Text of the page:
On Monday 23rd May, the Chief Rabbi of the United Hebrew Congregations of the Commonwealth, Ephraim Mirvis, appeared at the Oxford Union to speak to students on the matter of Judaism in the 21st century. The Chief Rabbi’s talk, and subsequent dialogue with students, encompassed topics including religious responsibility, community engagement, and tolerance in the face of rising anti-Semitic sentiment in Britain.
The Chief Rabbi’s visit follows a wave of recent allegations of anti-Semitism against British university students, including members of the Oxford University Labour Club (OULC). Alex Chalmers, former chairman of OULC, resigned in February after the Club voted to endorse Israel Apartheid Week, a movement which Chalmers said has “a history of targeting and harassing Jewish students” and “inviting anti-Semitic speakers.” The Club’s vote, for Chalmers, was the culmination of a systematic display of “intolerant tendencies” towards Jews.
In past weeks, Oxford University students have also been embroiled in the controversy surrounding similar allegations of anti-Semitism against Malia Bouattia, president-elect of the National Union of Students (NUS). Concerns about Bouattia’s past anti-Zionist rhetoric led to the Oxford University Student Union (OUSU) withdrawing support for Bouattia in April, and to OUSU’s decision to hold an upcoming referendum seeking the University’s disaffiliation from the NUS.
In his speech on Monday, Chief Rabbi Mirvis addressed both recent situations at Oxford, as he discussed the growing prevalence of anti-Zionism around the world, and the threat that it poses to Jewish identity and Judaism itself. Whereas Malia Bouattia, among others, has sought to differentiate anti-Zionism from anti-Semitism, the Chief Rabbi noted that Zionism and Judaism are intimately connected—and therefore, their oppositional movements are also necessarily related.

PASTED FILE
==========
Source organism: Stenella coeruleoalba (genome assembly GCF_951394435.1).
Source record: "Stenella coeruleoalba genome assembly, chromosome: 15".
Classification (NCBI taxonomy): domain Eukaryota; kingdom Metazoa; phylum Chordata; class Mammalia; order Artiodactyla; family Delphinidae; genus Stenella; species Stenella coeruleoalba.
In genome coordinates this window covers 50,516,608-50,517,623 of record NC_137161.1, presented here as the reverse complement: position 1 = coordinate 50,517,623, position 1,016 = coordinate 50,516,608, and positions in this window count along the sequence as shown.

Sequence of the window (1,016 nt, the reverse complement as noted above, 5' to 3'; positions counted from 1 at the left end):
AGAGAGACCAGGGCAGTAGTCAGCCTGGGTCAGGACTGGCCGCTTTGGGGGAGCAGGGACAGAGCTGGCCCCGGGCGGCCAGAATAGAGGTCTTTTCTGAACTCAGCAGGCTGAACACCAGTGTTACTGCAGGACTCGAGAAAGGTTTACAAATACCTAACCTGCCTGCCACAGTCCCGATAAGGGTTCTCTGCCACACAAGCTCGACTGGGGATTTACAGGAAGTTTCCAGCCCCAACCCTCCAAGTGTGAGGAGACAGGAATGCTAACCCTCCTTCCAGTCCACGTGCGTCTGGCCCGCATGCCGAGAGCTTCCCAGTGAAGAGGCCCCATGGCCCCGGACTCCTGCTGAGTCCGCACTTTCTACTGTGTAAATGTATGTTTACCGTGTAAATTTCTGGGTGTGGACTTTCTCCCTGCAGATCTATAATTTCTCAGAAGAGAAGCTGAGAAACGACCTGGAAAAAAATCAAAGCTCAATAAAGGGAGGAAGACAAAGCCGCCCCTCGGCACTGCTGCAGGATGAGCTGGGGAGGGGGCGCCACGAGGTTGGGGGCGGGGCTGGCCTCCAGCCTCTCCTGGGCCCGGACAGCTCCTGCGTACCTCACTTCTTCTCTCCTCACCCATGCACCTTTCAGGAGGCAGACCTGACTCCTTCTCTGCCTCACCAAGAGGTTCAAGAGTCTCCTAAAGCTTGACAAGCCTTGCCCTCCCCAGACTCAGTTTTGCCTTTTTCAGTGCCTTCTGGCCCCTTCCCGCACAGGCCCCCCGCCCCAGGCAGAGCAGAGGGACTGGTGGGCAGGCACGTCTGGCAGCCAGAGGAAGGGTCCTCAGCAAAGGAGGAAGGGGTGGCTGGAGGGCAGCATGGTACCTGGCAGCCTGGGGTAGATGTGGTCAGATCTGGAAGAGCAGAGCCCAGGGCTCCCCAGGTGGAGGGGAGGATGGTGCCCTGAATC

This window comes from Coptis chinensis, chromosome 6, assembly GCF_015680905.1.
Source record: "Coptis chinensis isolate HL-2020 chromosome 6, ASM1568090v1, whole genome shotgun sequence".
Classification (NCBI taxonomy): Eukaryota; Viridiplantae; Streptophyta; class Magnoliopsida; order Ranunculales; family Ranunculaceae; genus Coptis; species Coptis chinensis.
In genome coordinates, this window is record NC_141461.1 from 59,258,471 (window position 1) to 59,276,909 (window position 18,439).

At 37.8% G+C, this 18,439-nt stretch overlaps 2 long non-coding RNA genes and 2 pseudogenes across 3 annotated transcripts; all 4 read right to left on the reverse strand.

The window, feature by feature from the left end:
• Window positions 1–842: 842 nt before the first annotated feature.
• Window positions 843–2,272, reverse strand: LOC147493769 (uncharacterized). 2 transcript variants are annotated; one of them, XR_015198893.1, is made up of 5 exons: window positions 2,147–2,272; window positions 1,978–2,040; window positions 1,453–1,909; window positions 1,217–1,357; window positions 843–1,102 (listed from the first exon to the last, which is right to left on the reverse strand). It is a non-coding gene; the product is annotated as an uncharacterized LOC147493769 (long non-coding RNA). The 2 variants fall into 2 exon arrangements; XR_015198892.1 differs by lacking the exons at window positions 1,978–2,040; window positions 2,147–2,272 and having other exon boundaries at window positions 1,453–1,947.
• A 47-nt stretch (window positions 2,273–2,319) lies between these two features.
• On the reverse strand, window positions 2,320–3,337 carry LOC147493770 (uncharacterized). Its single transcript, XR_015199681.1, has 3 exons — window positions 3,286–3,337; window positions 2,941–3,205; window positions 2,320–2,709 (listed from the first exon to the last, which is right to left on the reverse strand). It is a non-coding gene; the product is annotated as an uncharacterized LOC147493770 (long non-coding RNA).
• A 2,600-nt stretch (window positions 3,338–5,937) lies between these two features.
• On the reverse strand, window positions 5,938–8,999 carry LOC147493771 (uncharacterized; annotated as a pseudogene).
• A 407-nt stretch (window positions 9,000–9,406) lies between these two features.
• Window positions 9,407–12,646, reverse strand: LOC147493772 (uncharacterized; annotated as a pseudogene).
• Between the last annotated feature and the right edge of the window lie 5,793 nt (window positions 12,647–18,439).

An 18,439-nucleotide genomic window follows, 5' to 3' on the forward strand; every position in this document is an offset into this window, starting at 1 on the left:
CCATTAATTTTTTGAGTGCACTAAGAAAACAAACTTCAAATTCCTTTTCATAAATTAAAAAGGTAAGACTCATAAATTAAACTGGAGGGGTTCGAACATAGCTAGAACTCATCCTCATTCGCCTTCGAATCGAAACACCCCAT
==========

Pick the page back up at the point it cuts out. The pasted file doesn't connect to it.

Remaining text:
“Zionism is a reflection of Judaism. Zion is a reflection of Jews,” he said. “The Zionistic bond between Jerusalem and the state of Israel and the Jewish people is something which represents our spirituality; our religion; our connection with God; our past; and also our future.”
A well-known advocate of interfaith collaboration, the Chief Rabbi emphasized that inclusivity and acceptance begin with an informed understanding of Jewish historical identity.
“The modern-day Zionistic movement…was a response to the need for the Jewish people to have a state of their own at a time of increasing anti-Semitism in Europe,” said the Chief Rabbi. “Zionism today is best defined as the right of the Jewish people, like all peoples, for self-determination in our own homeland within secure borders.”
“Therefore, if one accepts this definition, which is the definition that most people hold, that whole notion of anti-Zionism amounts to an attack on the Jewish people.”
Throughout his speech, Chief Rabbi Mirvis continually returned to the concept of Judaism as “a prescription for meaningful existence,” and as “a template for meaningful and joyous life.” Part of that template, he noted, is the importance of the idea of community, both within and beyond Jewish circles. Anti-Semitism is a barrier to the ability of such communities to thrive, and its expansion in Europe is a development that the Chief Rabbi calls “lamentable.”
“We’re seeing in Europe, and here in the UK as well, an increase in anti-Semitic sentiment and activity. And one is saddened to read the essence of the report of Baroness Royall, concerning the Oxford University Labour Club and the events that have happened here on this campus,” he said.
Baroness Janet Royall, who conducted an inquiry into OULC following the allegations of anti-Semitism in February, issued a report this month saying that she had found no evidence of “institutional anti-Semitism” within the organisation—though she has noted that there is a “cultural problem” within the organization concerning the treatment of Jewish students, and “clear incidents of anti-Semitism.” She emphasized the need to take action to change that situation, a sentiment which the Chief Rabbi also expressed on Monday.
“Anti-Semitism is not just another form of racism. It is a threat not only to Jews, it is a threat to all of our society, and we as a society must respond to it in the strongest possible way,” he said. “I personally am outspoken about the need for an adequate response—on our campuses and throughout our society.”
Asked directly about the election of the new NUS president, the Chief Rabbi called Malia Bouattia’s election “a development which I think is highly regrettable.”
“I think it’s a reflection not only on her views, but also on the views of those who elected her to that role,” he said. With regard to disaffiliation from the NUS, he stated, “I leave it up to the Oxford student union to decide its future.”
Regardless of how the situation is addressed, “all reasonable people,” the Chief Rabbi said, should recognize the need to take sufficient action against anti-Semitic sentiment and behaviour.
“I’m sure you join with me in recognising that there can only be zero tolerance towards all anti-Semitism, here in Oxford, on all campuses in this country, and indeed, within our society at large.”